The earliest physical evidence of Myanmar traditional dance is excavated antiques in the site of the Pyu city of Srikshetra. Excavated antiques include small bronze figures of a flute player, a drummer, a cymbal clapper, a dancer and a fifth figure that looks like a dwarf clown carrying a sack on its back. The heads of the figures are large but the bodies are of fine proportion. They are well dressed and bedecked with ornaments, and their postures are animated indicating they were engaged in performance. Dance is the most prominent and popular form of Myanmar’s performing arts and the dances are strictly traditional in their form and content. Every one of Myanmar’s many festivals features dancing and music popularly known as pwe (dramatic performances.) Historically, all royal functions began and ended up with music and dance. Dance was also performed at pagoda festivals, the opening of new capitals, the start of battles, shinbyu or novitiation ceremonies, and weddings. Special songs are composed for special occasions and the accompanying dance is, in most cases, improvised. Myanmar traditional dances are supple, graceful, elaborate, well-refined and floral. Every dance movement resembles an exquisite floral design. A flower is like a dancer. The bloom is the dancer’s head. The leaves are the hands and the stem is the body. When the breeze comes, the flower becomes alive and starts to dance to the accompaniment of music, the gentle breeze. Myanmar traditional dances not only exude the unique characteristics of Myanmar culture but also produce innovative traditional works.

This is usually performed at novitiation rites, traditional agricultural festivals, and charitable ceremonies. It is a group dance style with byaw drum music and based on Moe Zar Byaw.

The U Shwe Yoe dances with his comic moustache and comic movements trying to woo the spinster Daw Moe. He dances to the rhythmic sounds of the accompanying dobat or double-faced short drum, cymbals and bamboo clappers. U Shwe Yoe does a good job twirling his umbrella to make his performance more interesting.

The puppets, or marionettes, were the main sources of traditional theatrical entertainment during the time of the Myanmar kings, and the yoke-the pew, or marionette theatre, was also very popular in the 18th century. Myanmar puppets are distinctive in dress, style and the intricacy involved in manipulating them. The puppets usually have 20 strings but some have as many as 60, giving the puppeteers room to emulate human dance movements in an uncanny manner. Each troupe consists of 28 puppets comprising a cast of animals, kings and queens, courtiers, princes, and clowns. Plots are usually taken from the 550 Jatakas, or from the Ramayana epic. Puppeteers have to be skilled in not only manipulating the puppets, but also in providing the essential accompaniments of songs and narrative.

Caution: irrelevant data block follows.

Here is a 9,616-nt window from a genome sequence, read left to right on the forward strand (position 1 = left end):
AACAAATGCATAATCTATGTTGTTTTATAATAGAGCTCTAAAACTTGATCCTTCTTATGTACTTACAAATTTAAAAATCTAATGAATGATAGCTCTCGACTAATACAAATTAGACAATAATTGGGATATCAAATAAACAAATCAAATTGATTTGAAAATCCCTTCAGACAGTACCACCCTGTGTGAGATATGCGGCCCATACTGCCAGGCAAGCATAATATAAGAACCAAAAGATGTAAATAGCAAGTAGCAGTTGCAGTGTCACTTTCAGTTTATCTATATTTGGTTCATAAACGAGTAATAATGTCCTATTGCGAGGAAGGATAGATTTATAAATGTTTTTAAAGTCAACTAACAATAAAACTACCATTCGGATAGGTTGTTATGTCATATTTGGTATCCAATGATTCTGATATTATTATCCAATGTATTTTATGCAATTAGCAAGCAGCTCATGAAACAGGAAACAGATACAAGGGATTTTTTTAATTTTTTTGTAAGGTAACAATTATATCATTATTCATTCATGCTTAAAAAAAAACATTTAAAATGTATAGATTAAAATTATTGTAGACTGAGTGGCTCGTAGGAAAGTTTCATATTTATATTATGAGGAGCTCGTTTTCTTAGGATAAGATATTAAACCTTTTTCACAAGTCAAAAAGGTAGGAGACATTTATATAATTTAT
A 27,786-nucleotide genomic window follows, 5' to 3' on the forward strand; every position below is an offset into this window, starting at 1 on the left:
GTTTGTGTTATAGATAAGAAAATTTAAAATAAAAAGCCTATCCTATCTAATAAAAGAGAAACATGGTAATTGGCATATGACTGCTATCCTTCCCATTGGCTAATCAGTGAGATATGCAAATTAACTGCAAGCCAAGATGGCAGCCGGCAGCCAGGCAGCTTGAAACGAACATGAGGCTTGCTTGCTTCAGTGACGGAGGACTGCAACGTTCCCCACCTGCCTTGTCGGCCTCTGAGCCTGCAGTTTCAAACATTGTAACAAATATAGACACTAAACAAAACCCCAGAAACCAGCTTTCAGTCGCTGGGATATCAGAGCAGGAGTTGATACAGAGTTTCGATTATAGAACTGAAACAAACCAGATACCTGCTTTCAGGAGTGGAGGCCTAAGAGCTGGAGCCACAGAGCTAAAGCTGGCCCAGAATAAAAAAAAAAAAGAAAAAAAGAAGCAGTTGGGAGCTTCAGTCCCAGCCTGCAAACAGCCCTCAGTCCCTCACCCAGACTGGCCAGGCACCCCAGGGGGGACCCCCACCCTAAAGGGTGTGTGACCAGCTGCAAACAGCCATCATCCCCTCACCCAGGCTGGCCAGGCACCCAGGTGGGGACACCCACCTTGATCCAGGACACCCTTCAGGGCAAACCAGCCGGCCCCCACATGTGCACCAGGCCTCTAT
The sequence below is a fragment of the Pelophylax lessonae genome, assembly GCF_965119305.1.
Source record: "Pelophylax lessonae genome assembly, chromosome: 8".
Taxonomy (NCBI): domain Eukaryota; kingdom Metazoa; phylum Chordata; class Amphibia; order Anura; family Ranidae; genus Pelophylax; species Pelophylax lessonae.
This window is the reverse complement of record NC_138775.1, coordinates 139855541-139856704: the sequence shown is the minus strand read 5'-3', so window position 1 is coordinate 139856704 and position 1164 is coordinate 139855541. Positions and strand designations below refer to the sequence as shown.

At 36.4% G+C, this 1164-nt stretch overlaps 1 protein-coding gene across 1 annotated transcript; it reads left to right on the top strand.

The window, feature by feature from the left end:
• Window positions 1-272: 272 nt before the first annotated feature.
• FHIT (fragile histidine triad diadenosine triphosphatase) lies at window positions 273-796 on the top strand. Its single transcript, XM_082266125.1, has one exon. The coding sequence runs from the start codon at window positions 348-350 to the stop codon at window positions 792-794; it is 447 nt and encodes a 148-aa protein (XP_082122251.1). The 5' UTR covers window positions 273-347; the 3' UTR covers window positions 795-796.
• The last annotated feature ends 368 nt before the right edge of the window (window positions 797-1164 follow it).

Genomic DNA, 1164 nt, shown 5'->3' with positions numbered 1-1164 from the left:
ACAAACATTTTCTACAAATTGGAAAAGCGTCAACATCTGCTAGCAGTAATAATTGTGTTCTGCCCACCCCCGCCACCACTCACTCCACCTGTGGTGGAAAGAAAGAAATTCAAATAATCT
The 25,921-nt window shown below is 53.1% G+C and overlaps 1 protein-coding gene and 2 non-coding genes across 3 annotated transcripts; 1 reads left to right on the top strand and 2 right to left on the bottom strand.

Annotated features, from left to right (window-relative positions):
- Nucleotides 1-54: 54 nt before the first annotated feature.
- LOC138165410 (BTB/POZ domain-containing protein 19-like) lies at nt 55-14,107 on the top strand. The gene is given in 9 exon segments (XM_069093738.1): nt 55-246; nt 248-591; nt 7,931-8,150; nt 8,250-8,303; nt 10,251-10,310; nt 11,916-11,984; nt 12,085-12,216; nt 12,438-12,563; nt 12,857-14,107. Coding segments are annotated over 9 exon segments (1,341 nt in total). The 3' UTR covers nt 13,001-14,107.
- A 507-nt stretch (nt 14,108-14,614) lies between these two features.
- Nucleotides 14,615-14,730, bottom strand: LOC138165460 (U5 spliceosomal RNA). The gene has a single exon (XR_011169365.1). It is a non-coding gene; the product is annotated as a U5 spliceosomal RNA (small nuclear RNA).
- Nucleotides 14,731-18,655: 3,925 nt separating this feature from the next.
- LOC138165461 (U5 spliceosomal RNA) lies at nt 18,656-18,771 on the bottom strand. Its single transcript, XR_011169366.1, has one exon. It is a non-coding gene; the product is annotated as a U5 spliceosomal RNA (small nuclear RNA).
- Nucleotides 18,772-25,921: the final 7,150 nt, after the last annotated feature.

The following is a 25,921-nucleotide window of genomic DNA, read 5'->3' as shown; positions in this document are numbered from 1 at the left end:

The Aphodaw Dance and its musical accompaniment is the purest and oldest form of Myanmar traditional music and dancing. It used to be usually performed by a solo dancer but now it is performed in unison.

During the reign of ancient kings, the Myanmar harp was the most popular musical instrument performed with cultural dances in the royal chambers. The dance portrays a young and beautiful Royal Princess, descending gracefully from her golden palace in olden times. This beautiful composition shows graceful and lively dance patterns by a group of dancers. At the finale, the harpists show off their virtuosity with the accompaniment of the full orchestra.